The stencils kit features many different types of flora and fauna that can be used to discuss animal and plant ecology. Click on the link to view the product at our website!

Another great feature about the stencils is the size: large enough for little fingers to trace all the fine details without frustration. A good way to practice tracing is to use the specialized image border. By tracing along a straight plane, students will develop their own techniques for tracing and can apply those techniques to the more complicated images on the interior of the stencil.

The best part is that one stencil becomes a two-in-one. Pop out the interior of the stencil to duplicate the image that students can trace. As a result, while one student traces the interior of the stencil, or practices with the intricate border, an advanced student can grip the inner shape and trace without the need for extra support.

Use the traced outline as a guide for developing scissor skills! Cut out the resulting shape to make decorations for classroom walls. Check out our project video below!


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BIG IDEA: Sewing Stencils Quilt!


Explore different fine motor techniques such as sewing and tracing with this BIG classroom project! Combine everyone’s artwork into one. Trace recognizable basic shapes using our Fine Motor Skills Stencils and learn a basic sewing method safely with our Plastic Lacing Needles. Check out more about the tutorial below!

Age: 4+

Duration: 20-30 minutes

You’ll Need:

R5601 Plastic Lacing Needles

R58620 Fine Motor Skills Silly Stencils

• Felt

• Yarn

• Marker

• Scissors


The best part about our Plastic Lacing Needles is that they are rounded at the tip, which means that they are safe and easy to use with a variety of soft fabrics.


You don’t need much material for this project. The goal of this activity is to encourage students to develop their fine motor skills while creating artwork that’s a part of a larger art piece: a classroom quilt!


Provide your students with a variety of felt colors. Guide them to think about the scenes or shapes they want to trace onto their felt piece. In the photo above, I’ve decided to make a stormy scene using our raindrop, thunderbolt and bean-shaped stencils to make the clouds! Younger students can trace basic shapes in the stencils kit, such as squares and circles, if they wish.


You will need to use markers to trace out the shapes. Using pencil will catch onto the felt threads and won’t create an imprint. If you would like students to practice their tracing before transferring their skills onto the felt piece, provide them with scrap paper to trace onto.

The Fine Motor Skills Silly Stencils are designed to help graduate your students from tracing basic shapes and objects to more complex designs. Yellow colored stencils in this set represent easier shapes to trace, such as triangles, squares and circles. Red stencils represent medium difficulty while the blue stencils feature the most complicated designs. You will see that in the following images, I’ve used mostly red and blue stencils. These are best to use when making “scenes” out of the images.


Once you have traced out the images, get your Lacing Needle and yarn ready! You will use the traced images as guides for sewing.


Widen the eye of the Lacing Needle to thread the yarn through.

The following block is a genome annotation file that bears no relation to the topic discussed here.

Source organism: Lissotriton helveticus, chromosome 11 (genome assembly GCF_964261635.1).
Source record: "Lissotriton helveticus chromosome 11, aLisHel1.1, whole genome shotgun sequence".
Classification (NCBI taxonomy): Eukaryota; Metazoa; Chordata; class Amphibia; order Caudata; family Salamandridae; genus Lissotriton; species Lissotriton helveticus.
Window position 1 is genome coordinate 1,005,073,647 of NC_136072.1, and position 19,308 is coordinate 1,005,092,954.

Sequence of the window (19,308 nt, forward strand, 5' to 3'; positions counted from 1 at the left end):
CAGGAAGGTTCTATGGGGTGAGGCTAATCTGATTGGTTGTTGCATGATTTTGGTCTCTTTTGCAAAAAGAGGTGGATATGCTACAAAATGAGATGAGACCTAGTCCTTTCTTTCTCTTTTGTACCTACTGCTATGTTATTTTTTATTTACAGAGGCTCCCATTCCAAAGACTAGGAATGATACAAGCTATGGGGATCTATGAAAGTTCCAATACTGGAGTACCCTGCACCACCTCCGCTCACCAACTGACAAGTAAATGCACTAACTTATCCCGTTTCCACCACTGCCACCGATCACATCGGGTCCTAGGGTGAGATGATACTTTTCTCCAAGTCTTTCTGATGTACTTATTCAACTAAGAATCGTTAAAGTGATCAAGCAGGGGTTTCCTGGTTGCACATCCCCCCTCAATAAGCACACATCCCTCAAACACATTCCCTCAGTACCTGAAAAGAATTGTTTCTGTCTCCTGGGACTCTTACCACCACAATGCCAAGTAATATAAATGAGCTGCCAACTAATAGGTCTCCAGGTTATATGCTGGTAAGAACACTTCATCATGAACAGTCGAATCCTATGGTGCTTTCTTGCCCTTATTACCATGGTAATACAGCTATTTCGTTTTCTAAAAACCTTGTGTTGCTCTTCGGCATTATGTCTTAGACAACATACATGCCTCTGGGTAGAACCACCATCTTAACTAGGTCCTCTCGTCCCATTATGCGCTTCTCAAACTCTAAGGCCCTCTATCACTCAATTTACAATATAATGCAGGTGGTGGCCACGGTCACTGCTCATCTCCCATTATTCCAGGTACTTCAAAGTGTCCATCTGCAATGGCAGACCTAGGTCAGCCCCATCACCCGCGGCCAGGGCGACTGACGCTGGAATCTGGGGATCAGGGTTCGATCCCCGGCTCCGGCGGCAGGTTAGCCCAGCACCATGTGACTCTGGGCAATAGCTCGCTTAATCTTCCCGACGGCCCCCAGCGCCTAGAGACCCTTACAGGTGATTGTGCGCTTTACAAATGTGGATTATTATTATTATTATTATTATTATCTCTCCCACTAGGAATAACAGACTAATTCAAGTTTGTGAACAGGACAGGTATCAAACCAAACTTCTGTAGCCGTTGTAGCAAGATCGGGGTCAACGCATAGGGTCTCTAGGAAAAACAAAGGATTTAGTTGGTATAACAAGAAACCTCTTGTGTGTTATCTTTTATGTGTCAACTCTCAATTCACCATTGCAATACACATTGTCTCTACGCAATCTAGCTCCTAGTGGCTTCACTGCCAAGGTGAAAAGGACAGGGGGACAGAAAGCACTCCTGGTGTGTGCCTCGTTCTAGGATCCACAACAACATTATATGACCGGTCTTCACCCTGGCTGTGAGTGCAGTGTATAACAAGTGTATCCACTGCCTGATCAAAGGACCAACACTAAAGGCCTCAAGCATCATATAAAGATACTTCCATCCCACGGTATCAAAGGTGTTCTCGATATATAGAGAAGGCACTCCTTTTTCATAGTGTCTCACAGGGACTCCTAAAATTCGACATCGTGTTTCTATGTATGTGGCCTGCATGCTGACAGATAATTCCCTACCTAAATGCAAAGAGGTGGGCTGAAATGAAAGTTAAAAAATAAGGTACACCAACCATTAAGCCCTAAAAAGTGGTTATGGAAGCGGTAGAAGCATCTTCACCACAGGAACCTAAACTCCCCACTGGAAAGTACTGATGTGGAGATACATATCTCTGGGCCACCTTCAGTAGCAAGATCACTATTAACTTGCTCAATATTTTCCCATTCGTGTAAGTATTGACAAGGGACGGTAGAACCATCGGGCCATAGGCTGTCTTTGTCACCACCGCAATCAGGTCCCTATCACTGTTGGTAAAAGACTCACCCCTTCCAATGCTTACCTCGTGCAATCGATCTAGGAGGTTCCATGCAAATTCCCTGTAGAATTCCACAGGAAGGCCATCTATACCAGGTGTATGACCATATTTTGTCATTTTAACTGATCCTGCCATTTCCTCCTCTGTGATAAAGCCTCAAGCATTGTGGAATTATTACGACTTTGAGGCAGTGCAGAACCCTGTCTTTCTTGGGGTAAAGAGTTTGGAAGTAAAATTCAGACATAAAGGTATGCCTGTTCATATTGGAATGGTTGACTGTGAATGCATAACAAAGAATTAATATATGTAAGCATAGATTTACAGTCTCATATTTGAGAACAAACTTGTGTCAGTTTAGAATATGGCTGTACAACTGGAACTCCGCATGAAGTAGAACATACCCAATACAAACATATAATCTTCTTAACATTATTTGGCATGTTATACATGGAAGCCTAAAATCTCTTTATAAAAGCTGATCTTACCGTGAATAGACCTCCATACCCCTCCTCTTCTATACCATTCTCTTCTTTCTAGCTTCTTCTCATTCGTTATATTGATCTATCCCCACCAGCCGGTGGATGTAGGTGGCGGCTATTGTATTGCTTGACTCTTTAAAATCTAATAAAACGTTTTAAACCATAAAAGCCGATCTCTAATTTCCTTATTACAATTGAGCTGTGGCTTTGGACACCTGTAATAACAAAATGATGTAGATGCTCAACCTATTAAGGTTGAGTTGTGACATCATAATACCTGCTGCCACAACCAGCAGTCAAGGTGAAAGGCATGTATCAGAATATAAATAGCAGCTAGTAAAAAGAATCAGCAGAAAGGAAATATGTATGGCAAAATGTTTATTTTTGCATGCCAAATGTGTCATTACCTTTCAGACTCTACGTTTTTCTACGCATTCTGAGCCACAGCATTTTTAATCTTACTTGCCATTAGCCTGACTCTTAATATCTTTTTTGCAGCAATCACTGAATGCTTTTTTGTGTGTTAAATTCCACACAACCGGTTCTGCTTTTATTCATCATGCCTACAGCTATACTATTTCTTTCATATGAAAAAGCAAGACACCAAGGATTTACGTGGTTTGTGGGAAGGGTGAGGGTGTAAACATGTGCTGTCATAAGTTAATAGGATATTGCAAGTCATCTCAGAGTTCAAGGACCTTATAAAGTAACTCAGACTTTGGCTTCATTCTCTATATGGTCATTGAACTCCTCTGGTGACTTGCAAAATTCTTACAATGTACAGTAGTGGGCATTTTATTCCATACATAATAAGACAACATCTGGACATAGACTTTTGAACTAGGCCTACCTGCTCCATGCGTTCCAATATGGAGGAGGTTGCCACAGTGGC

Make a rough estimate of how much yarn you will need for each traced part. Tie a knot at the very end of the length of yarn. Show your students how this will prevent the yarn from slipping through the felt when making a stitch.

Here’s an image of a basic stitch that I’m using in this project:


This kind of stitch is called a running stitch. This means that you slide the needle and thread over and under the fabric in one continuous direction.

There are a variety of other stitches you can use to sew up the traced shapes! You can get older students to experiment with these types of stitches.


BACKSTITCH: The backstitch is made by sliding the needle and thread over and under but instead of continuing the stitch forward, the needle and thread are pulled back into the previous hole before continuing forward. This stitch helps to secure the two pieces of fabric in place, or to repair a bad stitch.


OVERCAST STITCH: You can use the above stitch to combine students’ felt projects together into one quilt-like wall mural. The overcast stitch is a series of stitched loops. Instead of passing the needle and thread straight to the next hole, the needle and thread are looped around the edge of the fabric and brought through the next hole on the underside of the fabric.

2014-05-14-AniamtionUsing the running stitch, I’ve followed the lines traced out from my chosen stencils. I was also conscious about the color of the yarn I’m using. There are a total of 3 different yarn colors I used to outline the various shapes. You can see in the animation above what it looks like to gradually complete the shape.

Tip: The felt may be a bit stiff in some places, so you’ll need to maneuver the Lacing Needle through. The best technique to do is twist the point of the needle a little bit to the left then to the right to loosen the felt threads.


Once your students’ stitched pieces are complete, attach them together into a large-scale quilt or tapestry mural! You can either tape the pieces together with scotch tape or sew them with thread. 


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Paint Bellows and Lace Circle Stencils


Extending our exploration of Paint Bellows, I’ll show you how to use this unique painting tool to create beautiful stencil art combined with our Lace Circles! Read on for more details!

Age: 5-8

Duration: 10 minutes

You’ll Need:

• R5419 Paint Bellows

• R24910 Lace Circles

• Art paper

• Tempera paint

• Paint tray



I recommend using card paper for the backing underneath the Lace Circle. Depending on what kind of paint you use, the splatter paint may seep through any weaker or thinner paper. You want to make sure that the art paper is strong enough to withstand the paint splatters.


Fill the paint containers with a bit of water to make the paint easier to pick up in the Paint Bellows. Place the template or Lace Circle onto the card paper.


Press all the air out of the Paint Bellow before inserting the spout into the paint. Release the hold on the Paint Bellow to allow it to draw in the paint. Next, aim the Paint Bellow slightly above the art paper and quickly press the back of the Paint Bellows chamber towards the spout and release. Redo this action several times to get a great stippled effect on the paper!


I wanted to use two different colors to make the artwork more interesting, so I used red. Spritz the red paint over the template. Tip: You can also remove your template and place it in another position over the stippled blue paint, then spritz with red to give your artwork a bit of dimension.


Remove your template to reveal a simple yet gorgeous piece of artwork underneath!


Show us some of your artwork using the Paint Bellows! Send us photos of your students’ work to for a chance to be featured in our next post!